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WSG to The Orchestra December 2, 1870.

"THE ASSERTING OF DIGNITY"

To the Editor of The Orchestra

SIR, – In an article in the Orchestra of the 25th November, you assume that on the occasion of the first performance of the "Palace of Truth," I presented myself on the stage before the artists engaged in the piece had had an opportunity of doing so, in order to assert "the dignity of authorship."  Will you allow me to assure you that that assumption is altogether gratuitous?

The curtain fell on the last act of the piece, and it was immediately raised in compliment to the ladies and gentlemen engaged in the performance.  The applause still continued, and as it was mingled with the usual call for the Author, and as the company appeared to be waiting until I had answered to that call, I stepped on to the stage – partly because I thought I was wanted – partly because I was pushed from behind – and wholly because it did not appear to me to be a matter of the smallest importance to any person before or behind the curtain, whether the actors appeared before the author or the author before the actors.  Certainly my "reception" (to use a theatrical term) gave no indication that I appeared before I was wanted.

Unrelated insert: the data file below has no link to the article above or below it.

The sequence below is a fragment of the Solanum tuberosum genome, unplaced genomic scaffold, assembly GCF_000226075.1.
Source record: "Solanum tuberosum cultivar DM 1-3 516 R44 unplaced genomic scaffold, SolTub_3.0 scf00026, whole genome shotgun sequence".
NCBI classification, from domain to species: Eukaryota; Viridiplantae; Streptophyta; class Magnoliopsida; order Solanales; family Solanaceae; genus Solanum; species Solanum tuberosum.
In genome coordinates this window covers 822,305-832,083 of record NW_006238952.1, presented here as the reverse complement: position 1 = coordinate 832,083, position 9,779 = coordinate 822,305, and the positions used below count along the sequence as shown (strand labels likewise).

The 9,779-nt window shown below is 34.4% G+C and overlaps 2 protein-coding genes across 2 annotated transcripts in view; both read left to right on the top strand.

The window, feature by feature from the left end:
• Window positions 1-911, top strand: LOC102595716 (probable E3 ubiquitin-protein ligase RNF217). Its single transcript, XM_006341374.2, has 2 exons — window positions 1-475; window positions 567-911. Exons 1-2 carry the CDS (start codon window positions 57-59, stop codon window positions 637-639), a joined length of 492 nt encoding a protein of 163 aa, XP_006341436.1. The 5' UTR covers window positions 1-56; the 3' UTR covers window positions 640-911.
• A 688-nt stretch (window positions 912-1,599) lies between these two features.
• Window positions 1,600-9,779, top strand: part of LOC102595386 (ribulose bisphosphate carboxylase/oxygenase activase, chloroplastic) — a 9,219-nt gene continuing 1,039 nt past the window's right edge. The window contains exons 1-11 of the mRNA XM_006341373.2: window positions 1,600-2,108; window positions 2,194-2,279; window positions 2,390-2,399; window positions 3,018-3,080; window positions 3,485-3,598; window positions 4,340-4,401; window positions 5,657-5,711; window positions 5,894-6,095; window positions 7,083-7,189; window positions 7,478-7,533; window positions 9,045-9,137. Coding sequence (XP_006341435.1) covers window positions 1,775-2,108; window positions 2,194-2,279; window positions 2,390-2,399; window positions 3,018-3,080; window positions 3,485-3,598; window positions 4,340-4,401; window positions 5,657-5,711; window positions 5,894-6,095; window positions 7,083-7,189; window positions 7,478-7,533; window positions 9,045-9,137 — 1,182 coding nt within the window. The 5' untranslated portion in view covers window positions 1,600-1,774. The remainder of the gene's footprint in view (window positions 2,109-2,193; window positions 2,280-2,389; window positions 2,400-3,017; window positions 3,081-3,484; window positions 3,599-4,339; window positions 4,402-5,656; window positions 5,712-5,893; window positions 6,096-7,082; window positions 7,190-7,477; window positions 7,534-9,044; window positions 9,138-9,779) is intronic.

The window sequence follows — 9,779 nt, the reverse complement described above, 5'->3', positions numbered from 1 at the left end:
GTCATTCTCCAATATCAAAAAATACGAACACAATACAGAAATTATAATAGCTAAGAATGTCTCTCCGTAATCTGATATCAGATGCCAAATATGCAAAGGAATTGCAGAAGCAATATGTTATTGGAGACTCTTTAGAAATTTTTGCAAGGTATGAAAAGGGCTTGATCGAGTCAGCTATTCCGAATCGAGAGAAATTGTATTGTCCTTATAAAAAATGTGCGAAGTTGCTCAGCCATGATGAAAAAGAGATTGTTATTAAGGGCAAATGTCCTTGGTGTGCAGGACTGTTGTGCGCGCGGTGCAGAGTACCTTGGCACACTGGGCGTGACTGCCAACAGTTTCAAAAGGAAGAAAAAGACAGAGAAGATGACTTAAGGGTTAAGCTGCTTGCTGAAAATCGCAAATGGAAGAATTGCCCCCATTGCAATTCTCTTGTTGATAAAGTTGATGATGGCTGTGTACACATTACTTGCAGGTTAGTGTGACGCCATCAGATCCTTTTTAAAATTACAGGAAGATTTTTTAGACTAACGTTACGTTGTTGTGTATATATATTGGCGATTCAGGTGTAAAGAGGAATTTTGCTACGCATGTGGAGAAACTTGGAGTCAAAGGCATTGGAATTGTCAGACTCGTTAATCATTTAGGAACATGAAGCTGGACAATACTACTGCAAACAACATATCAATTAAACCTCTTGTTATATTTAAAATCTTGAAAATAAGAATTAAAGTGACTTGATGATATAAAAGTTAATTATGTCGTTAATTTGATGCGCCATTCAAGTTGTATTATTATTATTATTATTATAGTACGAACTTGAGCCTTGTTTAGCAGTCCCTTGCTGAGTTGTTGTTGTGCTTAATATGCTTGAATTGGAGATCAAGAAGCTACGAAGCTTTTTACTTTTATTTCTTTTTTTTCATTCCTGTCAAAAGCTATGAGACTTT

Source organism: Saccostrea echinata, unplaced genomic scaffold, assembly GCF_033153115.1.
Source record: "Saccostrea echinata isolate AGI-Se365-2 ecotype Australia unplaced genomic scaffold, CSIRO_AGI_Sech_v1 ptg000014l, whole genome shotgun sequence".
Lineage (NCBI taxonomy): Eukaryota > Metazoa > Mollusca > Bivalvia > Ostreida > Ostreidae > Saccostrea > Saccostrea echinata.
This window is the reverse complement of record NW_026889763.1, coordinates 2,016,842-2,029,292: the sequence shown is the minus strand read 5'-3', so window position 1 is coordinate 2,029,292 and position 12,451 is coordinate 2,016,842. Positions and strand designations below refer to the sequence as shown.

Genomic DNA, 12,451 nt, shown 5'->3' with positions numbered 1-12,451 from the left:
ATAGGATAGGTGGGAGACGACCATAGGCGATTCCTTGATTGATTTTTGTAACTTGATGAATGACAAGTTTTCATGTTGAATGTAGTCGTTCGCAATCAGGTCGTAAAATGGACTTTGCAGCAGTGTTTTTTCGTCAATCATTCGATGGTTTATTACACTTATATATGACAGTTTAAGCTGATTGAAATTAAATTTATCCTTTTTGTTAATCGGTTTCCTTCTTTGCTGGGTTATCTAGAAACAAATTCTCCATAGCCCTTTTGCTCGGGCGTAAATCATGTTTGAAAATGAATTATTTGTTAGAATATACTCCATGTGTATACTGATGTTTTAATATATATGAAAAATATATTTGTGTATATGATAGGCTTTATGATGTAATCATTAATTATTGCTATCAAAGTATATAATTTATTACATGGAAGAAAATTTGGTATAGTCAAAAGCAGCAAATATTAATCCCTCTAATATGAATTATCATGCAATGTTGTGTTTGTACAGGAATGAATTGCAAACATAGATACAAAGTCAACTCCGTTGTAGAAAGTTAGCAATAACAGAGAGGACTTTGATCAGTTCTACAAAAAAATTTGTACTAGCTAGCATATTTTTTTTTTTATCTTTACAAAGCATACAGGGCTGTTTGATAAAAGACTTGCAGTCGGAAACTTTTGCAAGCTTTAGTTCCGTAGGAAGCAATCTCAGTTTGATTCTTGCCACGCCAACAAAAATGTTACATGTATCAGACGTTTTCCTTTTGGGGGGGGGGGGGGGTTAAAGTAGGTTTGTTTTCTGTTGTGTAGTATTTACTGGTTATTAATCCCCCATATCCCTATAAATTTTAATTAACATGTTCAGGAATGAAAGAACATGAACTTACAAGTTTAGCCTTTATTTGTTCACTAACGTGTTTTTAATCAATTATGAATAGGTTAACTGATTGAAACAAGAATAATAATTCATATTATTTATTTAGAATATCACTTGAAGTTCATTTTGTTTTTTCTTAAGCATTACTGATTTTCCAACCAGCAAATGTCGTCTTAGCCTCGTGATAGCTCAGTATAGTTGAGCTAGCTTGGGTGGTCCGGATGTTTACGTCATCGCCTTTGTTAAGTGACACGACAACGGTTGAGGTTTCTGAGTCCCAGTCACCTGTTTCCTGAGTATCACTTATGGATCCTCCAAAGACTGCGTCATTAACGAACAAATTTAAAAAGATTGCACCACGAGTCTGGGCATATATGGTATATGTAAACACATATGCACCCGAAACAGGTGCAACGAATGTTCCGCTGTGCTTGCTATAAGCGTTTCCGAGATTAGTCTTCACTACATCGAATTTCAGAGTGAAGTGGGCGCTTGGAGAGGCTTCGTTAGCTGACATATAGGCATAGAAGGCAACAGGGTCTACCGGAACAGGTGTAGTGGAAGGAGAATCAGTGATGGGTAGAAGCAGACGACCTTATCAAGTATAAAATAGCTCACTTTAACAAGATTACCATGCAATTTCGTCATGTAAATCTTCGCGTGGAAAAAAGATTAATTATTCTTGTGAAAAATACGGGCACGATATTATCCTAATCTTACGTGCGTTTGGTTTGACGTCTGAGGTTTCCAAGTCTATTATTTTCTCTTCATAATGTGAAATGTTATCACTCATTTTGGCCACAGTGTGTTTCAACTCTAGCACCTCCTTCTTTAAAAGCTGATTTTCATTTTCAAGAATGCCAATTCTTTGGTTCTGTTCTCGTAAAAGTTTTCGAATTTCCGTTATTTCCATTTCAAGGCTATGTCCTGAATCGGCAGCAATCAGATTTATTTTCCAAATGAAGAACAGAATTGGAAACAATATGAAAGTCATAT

It appears to me that an author who proposes to "assert his dignity" would best do so by declining to appear before the curtain at all.  Unfortunately it has become the invariable custom to call the author after the first performance of a new piece, whatever the merits of the piece may be, and a refusal to answer such a summons would probably involve a counter-expression of disapprobation.  It would be attributed to a churlish indifference to the wishes of the audience.

  Your obedient servant,
    W.S. GILBERT.
26th Nov., 1870.

[Unenlightened by Mr. Gilbert’s letter, we assumed that unless the author made his appearance with his piece to assert his dignity, he had no reason to appear at all.  But we admit the force of his triad of reason why an author should appear: – a belief that he may be wanted, a push from behind, and the unimportance of the matter.  We are glad to know that Mr. Gilbert considers his appearance at all as a waiving of dignity. – ED.]



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